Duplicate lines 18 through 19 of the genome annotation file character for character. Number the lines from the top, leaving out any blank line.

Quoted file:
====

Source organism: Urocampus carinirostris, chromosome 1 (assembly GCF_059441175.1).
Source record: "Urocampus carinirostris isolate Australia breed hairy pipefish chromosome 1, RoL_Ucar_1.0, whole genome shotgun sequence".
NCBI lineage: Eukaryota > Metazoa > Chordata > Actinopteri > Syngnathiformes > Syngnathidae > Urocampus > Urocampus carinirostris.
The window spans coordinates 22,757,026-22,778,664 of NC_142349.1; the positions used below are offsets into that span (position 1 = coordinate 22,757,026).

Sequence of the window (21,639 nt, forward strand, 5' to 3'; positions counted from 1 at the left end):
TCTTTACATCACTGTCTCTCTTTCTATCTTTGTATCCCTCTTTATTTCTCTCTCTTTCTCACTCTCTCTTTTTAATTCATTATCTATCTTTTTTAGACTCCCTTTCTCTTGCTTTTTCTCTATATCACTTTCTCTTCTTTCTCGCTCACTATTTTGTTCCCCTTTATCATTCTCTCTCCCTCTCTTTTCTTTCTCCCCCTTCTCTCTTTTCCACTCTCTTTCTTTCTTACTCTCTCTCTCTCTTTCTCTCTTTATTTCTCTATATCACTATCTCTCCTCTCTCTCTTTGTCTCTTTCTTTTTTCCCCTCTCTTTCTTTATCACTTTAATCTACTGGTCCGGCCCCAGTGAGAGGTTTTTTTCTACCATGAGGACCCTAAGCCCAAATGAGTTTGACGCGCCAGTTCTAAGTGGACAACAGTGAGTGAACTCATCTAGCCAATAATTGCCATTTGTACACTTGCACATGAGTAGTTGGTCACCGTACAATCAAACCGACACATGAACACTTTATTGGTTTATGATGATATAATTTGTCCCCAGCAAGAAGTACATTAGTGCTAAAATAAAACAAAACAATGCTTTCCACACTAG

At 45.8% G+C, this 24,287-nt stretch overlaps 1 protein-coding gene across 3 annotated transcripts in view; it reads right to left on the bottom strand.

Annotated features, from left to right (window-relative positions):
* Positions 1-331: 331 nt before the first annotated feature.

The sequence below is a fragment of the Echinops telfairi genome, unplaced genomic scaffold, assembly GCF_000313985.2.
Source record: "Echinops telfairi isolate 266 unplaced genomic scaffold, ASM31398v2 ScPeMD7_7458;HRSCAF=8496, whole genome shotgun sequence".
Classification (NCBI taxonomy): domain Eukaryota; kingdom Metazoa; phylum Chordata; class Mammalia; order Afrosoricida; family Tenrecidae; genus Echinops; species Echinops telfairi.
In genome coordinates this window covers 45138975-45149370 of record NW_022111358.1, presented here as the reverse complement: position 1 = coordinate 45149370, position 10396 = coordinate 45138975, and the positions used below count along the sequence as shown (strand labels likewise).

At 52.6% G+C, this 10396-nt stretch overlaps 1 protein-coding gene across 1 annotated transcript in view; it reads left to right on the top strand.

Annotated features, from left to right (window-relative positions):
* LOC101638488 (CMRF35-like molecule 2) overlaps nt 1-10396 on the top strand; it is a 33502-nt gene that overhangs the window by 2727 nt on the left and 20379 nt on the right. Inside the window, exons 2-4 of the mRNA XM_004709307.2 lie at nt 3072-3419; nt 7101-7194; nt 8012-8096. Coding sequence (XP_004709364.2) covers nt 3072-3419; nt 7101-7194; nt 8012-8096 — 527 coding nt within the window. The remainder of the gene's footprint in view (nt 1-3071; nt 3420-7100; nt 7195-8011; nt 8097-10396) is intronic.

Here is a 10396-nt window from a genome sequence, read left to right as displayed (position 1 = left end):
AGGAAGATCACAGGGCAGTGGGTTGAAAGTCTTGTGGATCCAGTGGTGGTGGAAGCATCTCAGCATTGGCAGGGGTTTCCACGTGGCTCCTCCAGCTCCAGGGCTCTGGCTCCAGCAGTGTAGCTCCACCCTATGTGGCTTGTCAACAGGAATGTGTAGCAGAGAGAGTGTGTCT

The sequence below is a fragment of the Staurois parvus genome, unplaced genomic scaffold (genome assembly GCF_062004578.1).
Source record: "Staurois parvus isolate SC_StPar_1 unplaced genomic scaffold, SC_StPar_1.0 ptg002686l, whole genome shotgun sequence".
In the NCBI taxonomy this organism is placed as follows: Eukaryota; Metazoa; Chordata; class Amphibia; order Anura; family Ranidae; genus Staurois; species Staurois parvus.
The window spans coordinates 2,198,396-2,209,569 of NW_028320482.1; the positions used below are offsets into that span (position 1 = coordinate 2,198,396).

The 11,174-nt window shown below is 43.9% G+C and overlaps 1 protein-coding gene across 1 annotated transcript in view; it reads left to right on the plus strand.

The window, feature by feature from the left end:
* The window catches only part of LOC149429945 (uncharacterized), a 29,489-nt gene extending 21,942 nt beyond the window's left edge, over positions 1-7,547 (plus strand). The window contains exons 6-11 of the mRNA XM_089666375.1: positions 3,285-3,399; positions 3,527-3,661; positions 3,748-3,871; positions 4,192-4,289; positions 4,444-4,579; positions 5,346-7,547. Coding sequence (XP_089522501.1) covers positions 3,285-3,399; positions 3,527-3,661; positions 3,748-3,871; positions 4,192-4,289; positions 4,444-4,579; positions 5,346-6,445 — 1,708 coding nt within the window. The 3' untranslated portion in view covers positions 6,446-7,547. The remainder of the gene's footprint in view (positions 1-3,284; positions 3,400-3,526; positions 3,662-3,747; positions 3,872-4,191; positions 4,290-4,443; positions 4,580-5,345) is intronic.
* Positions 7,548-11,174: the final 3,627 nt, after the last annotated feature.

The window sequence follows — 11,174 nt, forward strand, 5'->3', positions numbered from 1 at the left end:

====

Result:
AGGAAGATCACAGGGCAGTGGGTTGAAAGTCTTGTGGATCCAGTGGTGGTGGAAGCATCTCAGCATTGGCAGGGGTTTCCACGTGGCTCCTCCAGCTCCAGGGCTCTGGCTCCAGCAGTGTAGCTCCACCCTATGTGGCTTGTCAACAGGAATGTGTAGCAGAGAGAGTGTGTCT

The sequence below is a fragment of the Staurois parvus genome, unplaced genomic scaffold (genome assembly GCF_062004578.1).